Anyone who was following the quarterback battle at Oregon knew there was a good chance Vernon Adams would end up winning the job.  The Ducks’ week one depth chart was released on Friday, and sure enough Adams was at the top.

This is news mostly because it wasn’t news to those of us who were paying attention.

Adams is a graduate transfer student who played three seasons at Eastern Washington.  He put up the type of numbers you see from Oregon quarterbacks, throwing for 10,438 yards and 110 touchdowns while with the Eagles.  With Marcus Mariota gone to the NFL and the rest of the team in place, the Ducks needed a new quarterback who could step in and preform immediately.  In Adams, they’ve got just that.

USA Today Sports
USA Today Sports

Interestingly, Adams will make his first start against his alma mater next weekend when the Ducks host the Eagles.  That’s right, just three weeks after graduating from Eastern Washington he will take the field against his former team.

Ahh, what a glorious loophole in the NCAA’s transfer rules.

Coaching With A Hotseat


Every year it happens as soon as the season ends. Fans, writers, and anybody else with a rooting interest in college football starts to speculate about which coaches may be coaching with a hot seat underneath them. It can be a difficult thing to coach under this type of condition, but it comes with the territory of being a big time college football coach. Which coaches in 2015 will need to improve their situation and avoid the “ex-coach” moniker?

Here’s my list of current Power 5 Conference coaches that will have a hot seat underneath them in 2015.

Bob Stoops is first up on my list of coaches on the short leash. The Sooners ended 2013 with a dominating performance in the Sugar Bowl against Alabama. That game was not even close in the score and in how each team played. Alabama played like they didn’t care and very flat. Oklahoma, on the other hand, dominated from the opening kick-off to final gun at the end of the game. Most thought that the Sooners would be coming into 2014 with the mindset of getting into the playoff and winning not only the Big 12, but a National Championship. As we all know, things didn’t go as planned in Norman, Oklahoma. Bob Stoops and his Sooners finished the 2014 season with an 8-5 record which was the worst record for Stoops since his first year at the helm. Plus, his team got annihilated 40-6 in the Russell Athletic Bowl and that did not go over well in Norman. The Sooners haven’t won a National Championship since 2000 and let’s just say that Sooner fans are not accustomed to waiting 15 years for their next title.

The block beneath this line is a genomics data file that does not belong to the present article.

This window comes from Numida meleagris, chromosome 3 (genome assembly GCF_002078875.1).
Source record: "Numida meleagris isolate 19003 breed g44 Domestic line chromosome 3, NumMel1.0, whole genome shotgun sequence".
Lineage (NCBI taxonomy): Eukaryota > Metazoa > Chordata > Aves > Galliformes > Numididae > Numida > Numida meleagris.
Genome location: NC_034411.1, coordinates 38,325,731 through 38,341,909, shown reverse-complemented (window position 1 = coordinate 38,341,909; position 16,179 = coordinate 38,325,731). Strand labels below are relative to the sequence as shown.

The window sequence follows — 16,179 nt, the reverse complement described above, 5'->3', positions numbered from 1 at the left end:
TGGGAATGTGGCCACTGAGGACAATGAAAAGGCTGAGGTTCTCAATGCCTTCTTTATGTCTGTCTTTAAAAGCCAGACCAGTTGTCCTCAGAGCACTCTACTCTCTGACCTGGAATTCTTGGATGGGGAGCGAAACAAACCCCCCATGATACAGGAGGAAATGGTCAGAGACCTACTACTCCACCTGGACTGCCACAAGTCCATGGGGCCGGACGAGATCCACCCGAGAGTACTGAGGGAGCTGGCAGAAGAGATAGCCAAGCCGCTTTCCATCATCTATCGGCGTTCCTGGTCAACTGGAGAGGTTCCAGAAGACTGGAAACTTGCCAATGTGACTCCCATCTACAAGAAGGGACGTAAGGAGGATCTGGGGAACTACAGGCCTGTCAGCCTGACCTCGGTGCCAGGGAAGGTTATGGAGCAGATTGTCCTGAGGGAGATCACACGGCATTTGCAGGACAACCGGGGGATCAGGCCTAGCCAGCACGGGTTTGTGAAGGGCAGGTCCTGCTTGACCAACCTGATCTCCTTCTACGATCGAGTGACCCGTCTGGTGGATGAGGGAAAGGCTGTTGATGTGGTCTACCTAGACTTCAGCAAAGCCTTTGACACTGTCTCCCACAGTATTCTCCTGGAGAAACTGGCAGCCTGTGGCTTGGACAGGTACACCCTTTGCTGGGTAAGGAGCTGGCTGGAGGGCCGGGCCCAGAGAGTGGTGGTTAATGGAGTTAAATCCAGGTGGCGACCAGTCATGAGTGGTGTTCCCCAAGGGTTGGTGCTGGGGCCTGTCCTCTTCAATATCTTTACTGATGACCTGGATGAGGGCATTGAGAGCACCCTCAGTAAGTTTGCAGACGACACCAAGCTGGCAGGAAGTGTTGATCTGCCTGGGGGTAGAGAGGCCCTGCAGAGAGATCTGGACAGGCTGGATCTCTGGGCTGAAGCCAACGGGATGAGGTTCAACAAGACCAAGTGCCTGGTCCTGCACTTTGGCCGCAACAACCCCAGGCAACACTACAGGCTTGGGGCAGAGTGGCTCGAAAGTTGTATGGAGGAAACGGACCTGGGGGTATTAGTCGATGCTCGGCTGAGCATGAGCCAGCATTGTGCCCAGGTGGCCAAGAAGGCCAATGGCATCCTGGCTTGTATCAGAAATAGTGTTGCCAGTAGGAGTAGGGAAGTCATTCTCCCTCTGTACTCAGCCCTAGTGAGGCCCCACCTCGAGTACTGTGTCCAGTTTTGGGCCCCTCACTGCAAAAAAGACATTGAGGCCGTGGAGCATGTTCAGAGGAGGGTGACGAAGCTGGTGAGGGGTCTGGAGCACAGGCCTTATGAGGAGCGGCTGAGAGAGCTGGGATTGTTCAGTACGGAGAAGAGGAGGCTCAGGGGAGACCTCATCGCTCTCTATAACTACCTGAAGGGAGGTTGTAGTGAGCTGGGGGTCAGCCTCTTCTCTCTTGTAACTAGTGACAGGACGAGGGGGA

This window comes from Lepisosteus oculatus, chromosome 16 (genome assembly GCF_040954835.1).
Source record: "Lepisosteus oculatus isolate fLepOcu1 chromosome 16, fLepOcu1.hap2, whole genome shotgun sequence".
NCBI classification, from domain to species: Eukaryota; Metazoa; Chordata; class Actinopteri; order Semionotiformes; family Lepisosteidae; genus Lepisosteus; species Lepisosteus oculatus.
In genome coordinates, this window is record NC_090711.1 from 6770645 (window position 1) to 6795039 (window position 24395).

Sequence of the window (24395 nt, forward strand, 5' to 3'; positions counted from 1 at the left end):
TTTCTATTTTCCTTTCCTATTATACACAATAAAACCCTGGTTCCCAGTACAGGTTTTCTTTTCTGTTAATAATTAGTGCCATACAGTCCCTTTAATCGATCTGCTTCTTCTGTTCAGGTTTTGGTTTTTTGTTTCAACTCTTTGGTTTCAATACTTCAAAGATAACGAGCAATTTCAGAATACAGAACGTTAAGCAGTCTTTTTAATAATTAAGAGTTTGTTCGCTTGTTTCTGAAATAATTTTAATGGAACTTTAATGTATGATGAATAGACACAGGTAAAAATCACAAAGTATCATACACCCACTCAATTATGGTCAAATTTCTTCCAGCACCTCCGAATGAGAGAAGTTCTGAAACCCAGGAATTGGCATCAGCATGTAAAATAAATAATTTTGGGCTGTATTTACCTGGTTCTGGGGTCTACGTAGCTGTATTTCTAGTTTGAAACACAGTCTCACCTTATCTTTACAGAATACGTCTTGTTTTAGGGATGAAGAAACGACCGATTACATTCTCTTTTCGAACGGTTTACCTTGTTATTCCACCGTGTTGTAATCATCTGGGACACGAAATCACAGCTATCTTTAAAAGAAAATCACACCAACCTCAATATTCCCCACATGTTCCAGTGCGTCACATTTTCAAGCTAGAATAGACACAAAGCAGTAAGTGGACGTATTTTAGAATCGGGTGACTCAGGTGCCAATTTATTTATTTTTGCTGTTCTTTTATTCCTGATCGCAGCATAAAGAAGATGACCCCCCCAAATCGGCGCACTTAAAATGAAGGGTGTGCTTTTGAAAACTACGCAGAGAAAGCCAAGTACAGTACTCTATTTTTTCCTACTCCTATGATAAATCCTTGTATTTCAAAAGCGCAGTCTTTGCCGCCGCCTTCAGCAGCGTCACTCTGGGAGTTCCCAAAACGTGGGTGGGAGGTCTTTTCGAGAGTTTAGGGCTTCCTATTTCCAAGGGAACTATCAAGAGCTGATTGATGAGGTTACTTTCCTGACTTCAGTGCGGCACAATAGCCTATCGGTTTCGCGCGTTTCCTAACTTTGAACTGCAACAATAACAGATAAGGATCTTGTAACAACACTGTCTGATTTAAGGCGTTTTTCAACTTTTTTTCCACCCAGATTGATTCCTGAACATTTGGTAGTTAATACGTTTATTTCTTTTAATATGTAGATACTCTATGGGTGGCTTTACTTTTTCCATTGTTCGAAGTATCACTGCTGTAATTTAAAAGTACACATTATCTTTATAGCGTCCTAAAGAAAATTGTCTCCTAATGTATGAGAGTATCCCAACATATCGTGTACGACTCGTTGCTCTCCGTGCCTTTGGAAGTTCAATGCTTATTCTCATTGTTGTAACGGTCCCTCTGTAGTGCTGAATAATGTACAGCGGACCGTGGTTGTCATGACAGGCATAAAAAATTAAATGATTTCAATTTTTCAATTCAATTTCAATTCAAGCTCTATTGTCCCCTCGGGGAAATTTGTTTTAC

Next on this list is Mike Leach, Head Coach of Washington State University.  Getting a hire such as Leach for a school like Washington State was certainly a coup. It even raised some eyebrows in terms why would Leach go out to the Palouse to coach? Well, it may have been a great hire back then, but it hasn’t turned out the way people at Wazzu had thought. Leach fell victim to some very unfortunate injuries last season which ruined any chance at finishing with a decent record. He has been trying to lay a foundation Washington State, but the foundation keeps getting chopped down by injuries or players not performing to their potential. Washington State has a lot of players that are coming back for 2015, so the outlook may be up in Pullman, but another year like they have had recently in the rough and tumble Pac-12 and that could make things for Mike Leach extremely interesting.

Moving onto the Big-10 I would have to say that Illinois Head Coach, Tim Beckman would be at the top of Big-10 list. He did make a bowl game last year, but even in reaching that bowl game he and his Illini team lost the bowl game by three scores. Any safety that he may have found in reaching that bowl game was summarily wasted in getting torched in their bowl game. His predecessor Ron Zook was fired because being average was not acceptable, well, if you take a look at what Beckman has done, it’s not even close to what Zook did. His conference record is a paltry 4-20 after this past season.  Only one of those wins came by more than four points, so his teams are not blowing teams apart even when they win. Beckman’s overall record at Illinois is 12-25 in three seasons.  Some of his wins are over teams that you would expect a Power 5 school to beat, but they barely escaped with victories over a Texas State team (42-35) and Western Kentucky (42-34). They also did lose to Purdue and that didn’t sit well with fans because they have a mindset of being a better program than Purdue, but to many, including a very knowledgeable writer on the Big-10 that I know, Illinois is the toughest job in the conference. It almost seems like his departure is inevitable regardless of how he does in 2015.